Rhonda K. Dailey

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Medical interactions between Black patients and nonBlack physicians are usually less positive and productive than same-race interactions. We investigated the role that physician explicit and implicit biases play in shaping physician and patient reactions in racially discordant medical interactions. We hypothesized that whereas physicians' explicit bias(More)
We describe the ongoing citations to biomedical articles affected by scientific misconduct, and characterize the papers that cite these affected articles. The citations to 102 articles named in official findings of scientific misconduct during the period of 1993 and 2001 were identified through the Institute for Scientific Information Web of Science(More)
OBJECTIVE In the context of scientific uncertainty, treatment choices for localized prostate cancer vary, but reasons for this variation are unclear. We explored how black and white American men made their treatment decision. METHODS Guided by conceptual model, we conducted semistructured interviews of 21 American (14 black and 7 white) men with recently(More)
OBJECTIVE We explored challenges faced by hypercholesterolemic African-American primary care patients and their physicians regarding therapeutic lifestyle changes (TLC) and provide patient-influenced recommendations to physicians. METHODS In this qualitative study, 23 urban family medicine patients and their physicians (N=12) participated in separate(More)
The current study of Black patients focuses on how discrimination contributes to racial disparities in health. The authors used a longitudinal methodology to study how perceived past discrimination affects reactions to medical interactions and adherence to physician recommendations. In addition, they explored whether these reactions and/or adherence mediate(More)
BACKGROUND The association between changes in menopausal status and menopause-related symptom reporting over the course of the menopause transition is not well understood, especially whether there are any racial differences in this association. OBJECTIVE To determine (1) the prevalence and the natural history of menopause symptoms among primary care(More)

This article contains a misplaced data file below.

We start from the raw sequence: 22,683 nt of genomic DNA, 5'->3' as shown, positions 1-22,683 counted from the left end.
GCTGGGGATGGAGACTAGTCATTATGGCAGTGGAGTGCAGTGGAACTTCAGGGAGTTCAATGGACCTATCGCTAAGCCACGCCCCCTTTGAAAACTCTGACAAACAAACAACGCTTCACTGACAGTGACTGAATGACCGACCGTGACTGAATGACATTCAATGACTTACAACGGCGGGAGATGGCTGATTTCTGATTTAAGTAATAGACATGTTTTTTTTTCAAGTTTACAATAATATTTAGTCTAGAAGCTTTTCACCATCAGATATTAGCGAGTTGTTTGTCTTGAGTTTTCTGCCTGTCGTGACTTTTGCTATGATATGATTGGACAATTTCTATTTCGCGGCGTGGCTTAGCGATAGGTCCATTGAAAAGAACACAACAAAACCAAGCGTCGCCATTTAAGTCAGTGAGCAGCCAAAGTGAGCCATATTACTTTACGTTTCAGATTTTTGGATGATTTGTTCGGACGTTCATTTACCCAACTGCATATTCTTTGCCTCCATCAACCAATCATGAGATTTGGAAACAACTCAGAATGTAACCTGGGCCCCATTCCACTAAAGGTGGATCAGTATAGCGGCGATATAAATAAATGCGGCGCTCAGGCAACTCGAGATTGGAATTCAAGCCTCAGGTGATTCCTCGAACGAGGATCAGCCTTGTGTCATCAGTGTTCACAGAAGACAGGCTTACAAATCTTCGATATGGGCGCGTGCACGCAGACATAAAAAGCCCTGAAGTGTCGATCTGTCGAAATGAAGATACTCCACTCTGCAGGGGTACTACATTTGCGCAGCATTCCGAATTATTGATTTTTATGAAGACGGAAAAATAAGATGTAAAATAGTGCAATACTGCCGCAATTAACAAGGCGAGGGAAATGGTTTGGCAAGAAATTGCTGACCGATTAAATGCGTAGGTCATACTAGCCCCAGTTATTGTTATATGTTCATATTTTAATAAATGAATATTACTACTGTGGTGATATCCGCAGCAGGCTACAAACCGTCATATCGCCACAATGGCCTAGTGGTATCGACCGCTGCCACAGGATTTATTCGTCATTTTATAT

The purpose of this study was to identify and describe published research articles that were named in official findings of scientific misconduct and to investigate compliance with the administrative actions contained in these reports for corrections and retractions, as represented in PubMed. Between 1993 and 2001, 102 articles were named in either the NIH(More)
OBJECTIVE To describe prostate cancer treatment decision making, focusing on knowledge and attitudes toward observation, known as watchful waiting (WW) or active surveillance (AS), and reasons for not choosing WW/AS. METHODS Semistructured in-person interviews were conducted with 21 men (14 black; 7 white) with recently diagnosed localized prostate(More)
OBJECTIVES The four study objectives were to determine (1) the prevalence of use of four herbal product types promoted to reduce menopause symptoms (phytoestrogens, St. John's wort, Ginkgo biloba, and ginseng) among primary care patients approaching or in menopause, (2) the extent to which women who use these types of herbal products report(More)
INTRODUCTION Hypercholesterolemic African Americans are less likely than white Americans to be taking lipid-lowering medications, yet they suffer disproportionately from coronary heart disease (CHD). METHODS Through medical record abstraction and focus groups with patients and physicians, we sought a better understanding of the predictors, barriers, and(More)
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